Wait…Ron Johnson first registered to vote when?!?

As pointed out by the blog X Beyond X, Republican U.S. Senate candidate Ron Johnson hasn’t really taken much of an interest in exercising his right to vote during his adult life.

Over the past 10 years, there have been 16 general (Spring and Fall) elections in Wisconsin. According to online voting records available through the Government Accountability Board, Johnson has bothered to vote in only half of these elections (if you would like to look up the records yourself, Johnson’s date of birth is April 8, 1955 and the records use his full first name of Ronald).

Even in high profile and contentious races Johnson wasted a right that countless American soldiers have died for. Records indicate that in 2002, Johnson skipped the heated governor’s race where Governor Jim Doyle unseated incumbent Scott McCallum.

According to the Voter Public Access website, voting data prior to 2006 may be incomplete, but even if we put aside Ron Johnson’s voting record, there’s one irrefutable fact that can’t be overlooked:

Ron Johnson didn’t register to vote until 1994, when he was 39 years old.

I get that Ron Johnson’s supposed to be a political neophyte, but it’s more than a little bothersome that Ron Johnson was so politically disinterested and apathetic that he couldn’t be bothered to register to vote until he was 39 years old, yet just 16 years later (and with only a handful of instances of Johnson actually exercising his right to vote) Johnson feels he’s ready to jump into the fray as Wisconsin’s next United States Senator.

If you’re curious, you can go check out Ron Johnson’s voting history for yourself.

Ed. Note: For what it’s worth, it’s been pointed out by a number of commenters that in addition to their voting records being wrong (I noted in the original text of this post that the voter information website may have inaccuracies in that respect), the date listed as their date of registration to vote was also wrong. This entry was written based on my own experience that my voter registration dates were correct, so I wrongly assumed the voter registration information would be accurate, even if the voting dates were not.


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35 thoughts on “Wait…Ron Johnson first registered to vote when?!?

  1. The not voting seems to be a new pre-requisite for the tea-party addled GOP kids seeking higher office – just look at CA GOP candidates Carly Fiorina and Meg Whitman for examples of two other party “leaders” who were just too busy to vote. http://www.progressiveelectorate.com/diary/2554/what-do-carly-fiorina-meg-whitman-and-terri-sewell-have-in-common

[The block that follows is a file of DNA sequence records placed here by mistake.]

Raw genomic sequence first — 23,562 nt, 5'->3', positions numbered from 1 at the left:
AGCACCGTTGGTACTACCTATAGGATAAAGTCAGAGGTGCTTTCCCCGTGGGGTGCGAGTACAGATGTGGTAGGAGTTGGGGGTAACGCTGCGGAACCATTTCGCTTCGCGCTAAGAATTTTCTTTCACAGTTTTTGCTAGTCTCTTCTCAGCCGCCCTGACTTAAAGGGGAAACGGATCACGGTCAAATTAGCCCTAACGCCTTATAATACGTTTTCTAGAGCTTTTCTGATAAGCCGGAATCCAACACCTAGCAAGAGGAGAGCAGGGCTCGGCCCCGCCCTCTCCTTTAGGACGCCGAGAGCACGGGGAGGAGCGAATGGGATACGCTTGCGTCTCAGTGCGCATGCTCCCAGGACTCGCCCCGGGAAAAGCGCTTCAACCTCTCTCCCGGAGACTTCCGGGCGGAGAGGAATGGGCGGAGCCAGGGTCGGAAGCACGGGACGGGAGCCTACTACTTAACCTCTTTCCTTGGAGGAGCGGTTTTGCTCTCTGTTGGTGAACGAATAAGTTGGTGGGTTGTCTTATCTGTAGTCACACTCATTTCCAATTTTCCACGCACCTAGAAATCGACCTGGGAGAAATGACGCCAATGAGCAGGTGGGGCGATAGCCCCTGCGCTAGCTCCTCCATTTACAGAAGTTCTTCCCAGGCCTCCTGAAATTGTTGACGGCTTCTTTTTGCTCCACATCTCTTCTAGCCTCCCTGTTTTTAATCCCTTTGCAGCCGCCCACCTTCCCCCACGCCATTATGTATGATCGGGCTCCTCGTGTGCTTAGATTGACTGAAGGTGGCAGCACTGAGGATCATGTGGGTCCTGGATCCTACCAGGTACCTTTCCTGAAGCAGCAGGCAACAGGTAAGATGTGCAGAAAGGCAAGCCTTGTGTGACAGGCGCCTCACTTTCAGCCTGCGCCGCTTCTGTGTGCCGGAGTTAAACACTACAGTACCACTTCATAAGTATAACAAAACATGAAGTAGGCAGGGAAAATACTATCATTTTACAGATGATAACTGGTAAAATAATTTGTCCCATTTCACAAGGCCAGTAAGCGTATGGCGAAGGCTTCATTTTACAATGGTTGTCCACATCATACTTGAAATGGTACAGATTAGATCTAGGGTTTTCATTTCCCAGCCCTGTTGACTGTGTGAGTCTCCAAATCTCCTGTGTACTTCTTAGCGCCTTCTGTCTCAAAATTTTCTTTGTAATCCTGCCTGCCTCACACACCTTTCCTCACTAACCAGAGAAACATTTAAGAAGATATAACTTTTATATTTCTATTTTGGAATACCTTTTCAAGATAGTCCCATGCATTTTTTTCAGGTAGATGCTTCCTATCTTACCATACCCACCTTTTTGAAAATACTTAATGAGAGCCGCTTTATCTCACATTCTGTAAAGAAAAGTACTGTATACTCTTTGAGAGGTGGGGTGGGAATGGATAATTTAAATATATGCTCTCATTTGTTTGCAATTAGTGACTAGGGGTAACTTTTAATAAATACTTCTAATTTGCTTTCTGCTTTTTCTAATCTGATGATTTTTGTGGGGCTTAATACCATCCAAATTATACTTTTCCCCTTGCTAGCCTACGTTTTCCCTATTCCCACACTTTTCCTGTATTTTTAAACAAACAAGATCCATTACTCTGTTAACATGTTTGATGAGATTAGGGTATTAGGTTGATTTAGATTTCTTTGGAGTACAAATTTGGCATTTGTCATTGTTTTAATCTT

They aren’t too busy to insist on imposing their morality on the public, but they are waaaay to busy and important to wait in line or to fill out a mail in ballot and vote.

  2. Just looked up my own record because I was curios. It’s certainly missing some elections I voted in (exp. as their disclaimer says, prior to 2006). Of course the other issue is that I no longer vote in partisan primaries since I’m not a member of either party & as such, have no business selecting their candidates. If there are referenda or non-partisan offices on the ballot, I will vote in those & leave the partisan ones blank, but in terms of voting in X of Y elections, I don’t believe partisan primaries really count. Personally, I don’t believe our government should have anything to do with them – the machines, workers and locations should not be used to aid the parties. Or if they are the parties should be force to pay for use.

    I’m not sure how you’re drawing the conclusion that he first registered to vote in 1994. My first election listed is also 1994 – which I know is incorrect. I know for a fact, I registered & voted before that. Wondering if anyone else has the same experience – does your own information in the system match what actually happened or is it missing quite a bit as mine is?

    1. Mine’s wrong as well. It has my first vote as 2004. It has my address wrong and fails to list my voting for the last 6 years. The old adage is true: Garbage in = garbage out.

  3. You are correct I first voted in the 1974 presidential election and my records only go back to 1982 on that site. There is also this disclaimer on the site.

    Voter Public Access has complete data starting in 2006. Prior to 2006, data may be incomplete.

    But somehow the blogger here thinks because his records start in 1994 that that is the first year Johnson voted.

    I have a feeling this blog like many leftwing blogs is providing incorrect data and passing it off as facts. You just learn on liberal websites/blogs you can take whatever they post with a grain of salt, you never know when they are telling the truth,.